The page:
A Hummel Report Investigation
After years of deferred maintenance, North Providence has schools that need major repairs or replacement. But will taxpayers foot the bill for an estimated $75 million price tag to solve the problem? The reinstatement of a state program that will reimburse a substantial amount of those costs may make the price tag a more attractive sell - and prompt other communities to tackle construction projects they’ve put on hold the past several years.
Click here to read the Torrado architects report (large pdf).
For nearly a century the two-story brick school on Mineral Spring Avenue has educated thousands of students living in the eastern end of North Providence.
Built in the 1920, Marieville Elementary has served the community well. But take a closer look inside and you’ll see a building that has become a headache for maintenance crews and the administration.
Outdated electrical and heating systems, and a deteriorating roof on a gymnasium added in 1960 that just cost taxpayers $19,000 to repair. No one in town would argue that Marieville has become a money pit.
And it is not alone.
Smith: ``I was somewhat shocked at what I saw out in the schools that they had been neglected for many years.’’
Melinda Smith became school superintendent in North Providence 2 ½ years ago. Years of deferred maintenance left Smith shaking her head as she toured the nine school buildings across town.
Smith: ``And I didn’t realize there was so much work that needed to be done in the area of electrical work. Then the roofs, it’s something you just don’t focus on until you get a leak.’’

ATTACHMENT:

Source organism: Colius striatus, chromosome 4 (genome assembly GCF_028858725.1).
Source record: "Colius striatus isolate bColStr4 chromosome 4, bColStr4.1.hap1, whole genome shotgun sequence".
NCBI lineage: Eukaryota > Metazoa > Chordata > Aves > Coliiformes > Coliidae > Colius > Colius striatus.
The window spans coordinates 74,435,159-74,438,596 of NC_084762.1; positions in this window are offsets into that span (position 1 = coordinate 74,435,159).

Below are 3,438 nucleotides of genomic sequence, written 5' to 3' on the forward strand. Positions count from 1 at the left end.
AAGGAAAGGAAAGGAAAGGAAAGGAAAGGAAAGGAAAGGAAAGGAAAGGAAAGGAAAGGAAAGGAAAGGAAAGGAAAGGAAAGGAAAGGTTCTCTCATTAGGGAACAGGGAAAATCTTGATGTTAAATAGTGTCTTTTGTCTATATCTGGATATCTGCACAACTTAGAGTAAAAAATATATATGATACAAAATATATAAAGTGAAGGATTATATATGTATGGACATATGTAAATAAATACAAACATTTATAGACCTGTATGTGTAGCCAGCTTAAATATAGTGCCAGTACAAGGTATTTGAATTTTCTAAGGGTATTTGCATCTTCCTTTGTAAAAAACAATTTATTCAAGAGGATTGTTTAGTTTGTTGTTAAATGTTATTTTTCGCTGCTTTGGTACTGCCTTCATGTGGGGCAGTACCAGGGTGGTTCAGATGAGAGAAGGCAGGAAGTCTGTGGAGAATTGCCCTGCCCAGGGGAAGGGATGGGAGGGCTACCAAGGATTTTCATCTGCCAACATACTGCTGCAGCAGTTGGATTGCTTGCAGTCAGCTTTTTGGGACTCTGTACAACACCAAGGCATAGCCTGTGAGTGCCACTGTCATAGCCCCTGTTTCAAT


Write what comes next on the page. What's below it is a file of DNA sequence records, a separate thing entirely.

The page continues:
Marieville School, located adjacent to these power lines, is one of three elementary schools showing their age, along with Stephen Olney and Maguire - all are more than 80 years old.
Hummel: ``Where is your greatest need right now?’’
Smith: ``We have three buildings that were built in the 1930s so those three schools need immediate upgrade. Marieville and Maguire, the exit out of the top floors is by fire escape, so God forbid that the stairwells were on fire, the students would have to exit out the windows down a fire escape.’’
The school department formed a 12-member school building and hired Torrado Architects to take a comprehensive look at all of the school buildings. In early 2014 it issued this 431-page report.
Smith says the company came up with more than a dozen options, one costing upwards of $120 million. That has since been revised down to $75 million and calls for replacing Stephen Olney and Maguire with two brand new schools and eventually knocking down Marieville. The figure also includes $16 million in pressing upgrades and repairs needed throughout the system.